All guidelines suggest the use of HMG-CoA inhibitors or statins for prevention of atherosclerotic cardiovascular disease. Recently, several concerns have been raised concerning the effects of these medications on endogenous steroid hormones production. The aim of this article is to review the impact of statins on endogenous sex hormones in order to elucidate their effect and safety in different clinical approaches. There are data suggesting that statins can slightly impair adrenal and/or gonadal steroid hormone synthesis. High-dose statins therapy might cause symptoms of hypogonadism, but reports have not indicated any harmful clinical effects of statins on spermatogenesis or erectile function. The possible negative effects of statins on erectile function due to a decrease in testosterone levels can be compensated for by their effect on inflammation and endothelial dysfunction. Statins have also an important role in the treatment of polycystic ovary syndrome (PCOS) in women. All these findings suggest that statins alter the production of endogenous sex hormones in both men and women without adequate evidence of harmful or adverse clinical side effects. Further studies are required to provide a clear clinical suggestion regarding this issue.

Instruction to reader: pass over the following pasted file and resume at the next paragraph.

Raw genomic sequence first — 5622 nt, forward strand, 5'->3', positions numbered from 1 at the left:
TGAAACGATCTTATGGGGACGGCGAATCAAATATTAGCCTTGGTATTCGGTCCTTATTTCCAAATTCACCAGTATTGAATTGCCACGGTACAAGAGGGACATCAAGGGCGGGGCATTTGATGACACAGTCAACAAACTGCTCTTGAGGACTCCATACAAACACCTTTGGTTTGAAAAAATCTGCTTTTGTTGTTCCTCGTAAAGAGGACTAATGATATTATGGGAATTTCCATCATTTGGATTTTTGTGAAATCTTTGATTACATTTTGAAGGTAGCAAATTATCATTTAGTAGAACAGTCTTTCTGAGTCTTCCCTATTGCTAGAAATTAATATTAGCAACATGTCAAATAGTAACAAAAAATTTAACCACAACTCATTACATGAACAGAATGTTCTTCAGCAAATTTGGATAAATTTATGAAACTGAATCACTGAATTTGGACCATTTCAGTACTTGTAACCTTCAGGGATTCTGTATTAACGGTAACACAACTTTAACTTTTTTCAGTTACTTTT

|Title of host publication
|Principles of Gender-Specific Medicine
|Subtitle of host publication
|Sex and Gender-Specific Biology in the Postgenomic Era
|Number of pages
|Published - 1 Jan 2023